A. According to the Centers for Medicare & Medicaid Services (CMS), a pressure ulcer that has been surgically debrided remains a pressure ulcer, and isn’t considered a surgical wound.3,4
Q. What would be the new stage for a Stage II pressure ulcer that develops slough?
A. Because staging is based on the deepest level of tissue destruction through the layers of skin, you would stage the ulcer according to the level of destruction you see and/or feel.
If the Stage II ulcer is covered in slough to the extent you can’t see or palpate the deepest level of tissue destruction, it would be considered unstageable. How-ever, if there is scattered, superficial slough and the deepest level of tissue destruction can be seen or palpated, then the ulcer would be either a Stage III or Stage IV.
Q. If a Stage IV pressure ulcer is repaired with a surgical flap, would it still be a Stage IV or would it be unstageable?
A. According to the CMS, if a muscle flap, skin advancement flap, or rotational flap is performed to surgically replace a pressure ulcer, the area is considered a surgical wound and is no longer a pressure ulcer. If the flap fails, continue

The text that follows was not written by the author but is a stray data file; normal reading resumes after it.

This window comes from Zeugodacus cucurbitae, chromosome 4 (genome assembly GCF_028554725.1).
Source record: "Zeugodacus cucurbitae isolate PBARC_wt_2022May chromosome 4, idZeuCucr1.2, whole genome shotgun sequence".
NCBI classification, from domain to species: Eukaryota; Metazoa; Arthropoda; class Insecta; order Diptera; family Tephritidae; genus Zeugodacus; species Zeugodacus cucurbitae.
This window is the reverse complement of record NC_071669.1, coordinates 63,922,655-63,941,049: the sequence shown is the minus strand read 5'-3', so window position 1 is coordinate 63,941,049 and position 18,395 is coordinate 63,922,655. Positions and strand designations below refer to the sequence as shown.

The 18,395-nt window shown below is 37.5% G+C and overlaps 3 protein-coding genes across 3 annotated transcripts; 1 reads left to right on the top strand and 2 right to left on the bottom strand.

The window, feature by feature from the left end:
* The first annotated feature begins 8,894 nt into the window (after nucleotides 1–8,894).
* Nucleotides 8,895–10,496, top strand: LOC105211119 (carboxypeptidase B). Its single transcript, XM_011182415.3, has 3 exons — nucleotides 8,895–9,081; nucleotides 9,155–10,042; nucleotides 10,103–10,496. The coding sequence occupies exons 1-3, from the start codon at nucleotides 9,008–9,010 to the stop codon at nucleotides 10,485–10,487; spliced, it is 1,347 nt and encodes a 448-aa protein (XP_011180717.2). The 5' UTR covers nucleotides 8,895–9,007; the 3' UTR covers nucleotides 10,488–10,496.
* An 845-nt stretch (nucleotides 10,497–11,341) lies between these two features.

to code the area as a surgical wound until it’s healed.3,4
Q. Can a wound have two stages? My patient has a Stage III pressure ulcer, but I also see dark purple around part of it. Should I document it as Stage III with suspected deep-tissue injury?
A. A wound can’t have two stages. The entire pressure ulcer should be staged based upon the deepest level of tissue destruction in the ulcer, so in this case the wound would be considered Stage III. A Stage III depth is deeper than a suspected deep-tissue injury.
Q. I know that friction and shearing contribute to pressure ulcer development but when do I stage it? For example, a patient’s elbow has rubbed across the surface of the bed, resulting in missing epidermis. Is this now an abrasion or a Stage II pressure ulcer?